It's funny to hear people complaining about usability of toys they use. This one is from a friend of mine who just bought a new car a few months ago. The key of a car has two remote buttons:
- one for unlocking a car and
- one for locking a car.
But there are 3 functions associated with these 2 buttons:
- when pressing the unlock button the car opens (which is to be expected)
- when pressing the lock button ONCE the car locks (which is to be expected)
- when pressing the lock button TWICE the car locks and it disables the inner door latches so the car can not be opened from the inside - to prevent someone opening the door from the inside after breaking the window (as it is explained in the manual)
Now the user has two choices: locking the car in a half safe mode (the second option from the list) and locking the car in the full safe mode (the third option from the list) :). The question is why would someone lock the car without this safety feature (pressing the button only once)? My friend is now complaining that he always has to press the button twice to lock the car and he never presses it once because he doesn't want to leave the car in a half safe mode.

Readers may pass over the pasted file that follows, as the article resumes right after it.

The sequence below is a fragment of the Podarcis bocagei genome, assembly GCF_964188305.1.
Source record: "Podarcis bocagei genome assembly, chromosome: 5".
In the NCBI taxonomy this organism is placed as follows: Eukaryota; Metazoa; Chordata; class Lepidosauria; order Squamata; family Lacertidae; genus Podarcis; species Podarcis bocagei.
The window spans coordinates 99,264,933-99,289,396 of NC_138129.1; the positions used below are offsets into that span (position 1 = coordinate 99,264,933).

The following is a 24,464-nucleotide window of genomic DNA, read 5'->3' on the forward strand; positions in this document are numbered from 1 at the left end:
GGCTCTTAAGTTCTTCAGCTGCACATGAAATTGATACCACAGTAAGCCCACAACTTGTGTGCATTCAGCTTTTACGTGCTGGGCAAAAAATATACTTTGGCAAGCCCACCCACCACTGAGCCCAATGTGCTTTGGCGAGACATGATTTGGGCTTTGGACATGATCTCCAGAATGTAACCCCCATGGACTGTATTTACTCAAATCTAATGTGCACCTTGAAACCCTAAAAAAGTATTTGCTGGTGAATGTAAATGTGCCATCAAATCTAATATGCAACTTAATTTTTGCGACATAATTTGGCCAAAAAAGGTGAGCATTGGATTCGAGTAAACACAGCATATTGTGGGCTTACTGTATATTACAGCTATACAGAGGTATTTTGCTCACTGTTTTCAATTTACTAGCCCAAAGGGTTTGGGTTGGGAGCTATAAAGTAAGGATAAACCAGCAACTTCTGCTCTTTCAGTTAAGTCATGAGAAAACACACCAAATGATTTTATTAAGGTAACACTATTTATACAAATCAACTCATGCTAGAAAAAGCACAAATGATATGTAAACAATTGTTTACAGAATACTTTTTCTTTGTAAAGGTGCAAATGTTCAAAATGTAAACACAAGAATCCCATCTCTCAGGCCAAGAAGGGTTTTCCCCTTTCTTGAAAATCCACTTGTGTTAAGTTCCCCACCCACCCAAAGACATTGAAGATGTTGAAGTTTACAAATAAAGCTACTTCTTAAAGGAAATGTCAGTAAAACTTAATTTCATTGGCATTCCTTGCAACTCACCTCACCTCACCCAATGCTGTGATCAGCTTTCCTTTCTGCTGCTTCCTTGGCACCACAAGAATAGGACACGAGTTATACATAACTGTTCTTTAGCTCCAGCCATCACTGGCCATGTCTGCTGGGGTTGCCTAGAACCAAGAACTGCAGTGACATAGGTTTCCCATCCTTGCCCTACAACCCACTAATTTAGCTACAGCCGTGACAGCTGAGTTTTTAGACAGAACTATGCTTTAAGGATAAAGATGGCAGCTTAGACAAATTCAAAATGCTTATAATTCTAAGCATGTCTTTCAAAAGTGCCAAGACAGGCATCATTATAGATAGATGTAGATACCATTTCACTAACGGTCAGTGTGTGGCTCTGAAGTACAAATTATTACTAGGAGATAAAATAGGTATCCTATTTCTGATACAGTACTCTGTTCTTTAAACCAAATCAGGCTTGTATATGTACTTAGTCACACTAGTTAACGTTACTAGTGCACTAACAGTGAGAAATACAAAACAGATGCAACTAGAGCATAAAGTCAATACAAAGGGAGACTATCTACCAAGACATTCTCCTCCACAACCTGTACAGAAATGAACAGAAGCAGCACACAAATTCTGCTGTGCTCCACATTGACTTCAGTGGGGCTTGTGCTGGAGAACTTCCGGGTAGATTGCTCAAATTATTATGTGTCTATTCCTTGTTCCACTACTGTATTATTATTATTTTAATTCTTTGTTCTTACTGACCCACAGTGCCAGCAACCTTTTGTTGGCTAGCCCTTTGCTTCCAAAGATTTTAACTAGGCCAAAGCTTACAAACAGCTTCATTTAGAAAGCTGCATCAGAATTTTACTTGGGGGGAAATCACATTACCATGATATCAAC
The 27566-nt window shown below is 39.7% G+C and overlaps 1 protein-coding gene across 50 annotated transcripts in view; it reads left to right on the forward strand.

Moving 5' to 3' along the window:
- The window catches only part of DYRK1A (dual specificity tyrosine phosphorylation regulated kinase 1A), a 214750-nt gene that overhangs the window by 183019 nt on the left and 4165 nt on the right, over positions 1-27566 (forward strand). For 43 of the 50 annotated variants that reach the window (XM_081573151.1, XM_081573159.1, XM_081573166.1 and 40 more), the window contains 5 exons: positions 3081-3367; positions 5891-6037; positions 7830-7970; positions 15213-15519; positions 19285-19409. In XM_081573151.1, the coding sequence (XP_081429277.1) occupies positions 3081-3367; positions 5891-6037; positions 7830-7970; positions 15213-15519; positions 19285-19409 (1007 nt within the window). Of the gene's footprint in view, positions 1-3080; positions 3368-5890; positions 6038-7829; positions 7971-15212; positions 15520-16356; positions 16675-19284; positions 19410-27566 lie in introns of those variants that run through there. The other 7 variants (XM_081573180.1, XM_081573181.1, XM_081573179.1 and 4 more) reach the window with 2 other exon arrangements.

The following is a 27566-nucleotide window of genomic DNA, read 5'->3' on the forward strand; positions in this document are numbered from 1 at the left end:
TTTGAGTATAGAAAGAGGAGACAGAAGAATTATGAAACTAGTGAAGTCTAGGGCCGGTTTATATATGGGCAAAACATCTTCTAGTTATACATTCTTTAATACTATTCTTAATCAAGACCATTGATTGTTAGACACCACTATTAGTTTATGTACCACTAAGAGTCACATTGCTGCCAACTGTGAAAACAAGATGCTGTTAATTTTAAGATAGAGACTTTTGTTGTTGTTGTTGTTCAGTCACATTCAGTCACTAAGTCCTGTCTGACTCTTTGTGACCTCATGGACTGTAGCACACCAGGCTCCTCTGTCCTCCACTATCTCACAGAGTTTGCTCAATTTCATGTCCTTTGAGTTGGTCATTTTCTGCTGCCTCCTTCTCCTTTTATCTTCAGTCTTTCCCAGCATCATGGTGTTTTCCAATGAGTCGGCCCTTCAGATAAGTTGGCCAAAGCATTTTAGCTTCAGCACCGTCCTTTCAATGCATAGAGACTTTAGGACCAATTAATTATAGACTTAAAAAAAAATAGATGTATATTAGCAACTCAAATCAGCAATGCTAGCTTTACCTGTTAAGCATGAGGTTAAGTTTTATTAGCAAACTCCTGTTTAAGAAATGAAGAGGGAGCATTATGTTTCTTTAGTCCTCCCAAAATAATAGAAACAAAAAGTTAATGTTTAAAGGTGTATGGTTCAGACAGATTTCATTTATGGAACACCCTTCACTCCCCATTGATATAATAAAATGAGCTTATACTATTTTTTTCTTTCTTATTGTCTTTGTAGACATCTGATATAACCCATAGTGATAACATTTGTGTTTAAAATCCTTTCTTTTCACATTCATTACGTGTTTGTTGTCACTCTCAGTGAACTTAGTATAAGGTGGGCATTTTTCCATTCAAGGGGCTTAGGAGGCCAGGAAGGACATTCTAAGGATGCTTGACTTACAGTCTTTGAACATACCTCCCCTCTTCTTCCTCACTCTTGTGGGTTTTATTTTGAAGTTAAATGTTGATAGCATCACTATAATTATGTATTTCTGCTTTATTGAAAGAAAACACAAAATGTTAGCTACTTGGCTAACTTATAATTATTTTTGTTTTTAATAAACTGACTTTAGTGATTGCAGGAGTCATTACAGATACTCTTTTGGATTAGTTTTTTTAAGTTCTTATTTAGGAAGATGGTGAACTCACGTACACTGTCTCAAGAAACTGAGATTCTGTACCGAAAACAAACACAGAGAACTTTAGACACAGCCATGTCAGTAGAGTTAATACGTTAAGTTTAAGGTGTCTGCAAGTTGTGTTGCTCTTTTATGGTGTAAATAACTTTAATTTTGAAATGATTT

There is another question to this. Who would like to stay locked in a car and not being able to open it from the inside. Imagine if pressing this button once would lock the door from the inside as well (as my friend would like it to have). Imagine pressing it by accident and being involved in a car crash and not being able to exit. So there's a user's safety issue involved. But the same the button could be accidentally pressed twice while being in the car (the possibility for this is small but it still exists) and the driver is in danger again.
This situation has two modes (with the car being locked):
- while in a car I would like to be able to open the doors from the inside (some cars lock the door automatically when the car starts so no
one can for example open the door while a driver is waiting for a green
light at the intersection)
- while not in a car I would like not to be able to open the doors from the inside (if that is considered more safe by the automobile industry)
There is another mode in which car is not locked:
- while in a car I would like my doors to be unlocked (some people don't like being locked in a car for various reasons)